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Portable Antiquities Scheme volunteers from Salisbury Museum recently attended training on jettons and tokens at the Somerset Heritage Centre in Taunton.

Jettons (it comes from the French jeter – to throw or push) were a coin-like object used in the calculation of accounts in the days long, long before electronic calculators and even before the use of Arabic numerals. Adding up, using Roman numerals, was not easy and so the jettons represented hundreds, tens and units. They were easily portable, and could be used on any table top, a chequered cloth or even on the ground, to help merchants do their sums. Our language carries echoes of all of these – we speak of the counter (over which we buy our goods), the exchequer, and so on. Until recently we could go East and watch shopkeepers using an abacus in the same way….

The Romans were the first to use counters (often simply small pieces of pottery, or even pebbles) to help them do sums. The first metal ones probably date from the 12th century. They were made primarily in England, France and Nuremberg, becoming more and more decorative, usually with religious or political messages and symbols on them. When the use of Arabic numbers became more common in  and after the 17th century the use of jettons began to die out but the thin metal discs were sometimes used as small change when such coins were, from time to time, scarce. Volunteers need to learn how to establish the origin of jettons, and establish dates, from the designs on them.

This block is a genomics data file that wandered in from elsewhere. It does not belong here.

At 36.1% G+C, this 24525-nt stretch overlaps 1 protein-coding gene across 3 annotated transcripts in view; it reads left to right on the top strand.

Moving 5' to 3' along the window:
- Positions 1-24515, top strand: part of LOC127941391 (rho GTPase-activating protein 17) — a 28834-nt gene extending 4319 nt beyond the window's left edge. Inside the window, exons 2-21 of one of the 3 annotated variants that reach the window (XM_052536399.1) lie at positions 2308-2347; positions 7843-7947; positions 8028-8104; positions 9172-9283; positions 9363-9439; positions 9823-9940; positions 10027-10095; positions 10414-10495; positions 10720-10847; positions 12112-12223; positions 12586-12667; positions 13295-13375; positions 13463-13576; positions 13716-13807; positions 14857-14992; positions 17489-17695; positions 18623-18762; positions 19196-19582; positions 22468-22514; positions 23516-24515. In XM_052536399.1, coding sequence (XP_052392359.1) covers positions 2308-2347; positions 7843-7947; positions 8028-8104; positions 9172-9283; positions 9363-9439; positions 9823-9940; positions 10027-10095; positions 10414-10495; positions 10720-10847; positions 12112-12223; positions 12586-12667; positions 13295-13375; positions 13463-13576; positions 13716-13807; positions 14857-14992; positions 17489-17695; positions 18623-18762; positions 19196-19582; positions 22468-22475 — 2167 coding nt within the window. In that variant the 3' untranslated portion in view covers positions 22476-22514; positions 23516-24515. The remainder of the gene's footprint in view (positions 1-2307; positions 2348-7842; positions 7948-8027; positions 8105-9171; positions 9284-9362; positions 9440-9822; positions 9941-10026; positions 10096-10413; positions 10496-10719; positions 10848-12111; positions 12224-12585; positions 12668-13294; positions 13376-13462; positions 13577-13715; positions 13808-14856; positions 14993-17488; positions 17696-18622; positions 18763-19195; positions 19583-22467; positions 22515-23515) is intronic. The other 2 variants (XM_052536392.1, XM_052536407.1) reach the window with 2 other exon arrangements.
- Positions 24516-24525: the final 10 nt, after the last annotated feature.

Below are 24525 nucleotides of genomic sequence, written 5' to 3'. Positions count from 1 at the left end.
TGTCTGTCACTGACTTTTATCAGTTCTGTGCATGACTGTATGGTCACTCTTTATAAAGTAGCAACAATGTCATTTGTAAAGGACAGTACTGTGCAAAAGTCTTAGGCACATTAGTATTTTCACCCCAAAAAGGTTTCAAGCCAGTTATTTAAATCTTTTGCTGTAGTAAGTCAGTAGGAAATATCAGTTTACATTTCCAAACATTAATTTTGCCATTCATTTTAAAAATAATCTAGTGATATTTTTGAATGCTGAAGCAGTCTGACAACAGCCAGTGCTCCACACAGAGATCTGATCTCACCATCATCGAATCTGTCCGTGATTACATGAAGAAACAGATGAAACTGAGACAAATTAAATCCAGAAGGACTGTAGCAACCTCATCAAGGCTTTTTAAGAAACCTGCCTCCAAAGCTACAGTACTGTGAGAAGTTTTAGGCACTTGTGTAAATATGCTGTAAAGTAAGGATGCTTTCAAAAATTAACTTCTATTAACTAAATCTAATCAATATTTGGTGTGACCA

Tokens were also used as small change when necessary, although originally they were simply handed over by employers in exchange fora person’s labour, and intended for use in a very limited number of inns or shops. They mostly date from the 17th century onwards. Because they were intended for use only in local establishments they rarely ‘stray’ far from home and are a fascinating contribution to local history as a result, often including the names or initials of the employer, coats of arms, information about local trades, etc.

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A copper alloy halfpenny token of Robert Pittman of Meere (Mere in Wiltshire) dating to AD 1668 (or possibly 1669). ROBERT PITTMAN OF obverse depicting HIS HALFE PENNY in the centre. MEERE DRAPER 1668 reverse depicting the Drapers’ Arms in the centre. This token recorded on the Portable Antiquities Scheme data base by volunteer Alyson Tanner

 

 

 

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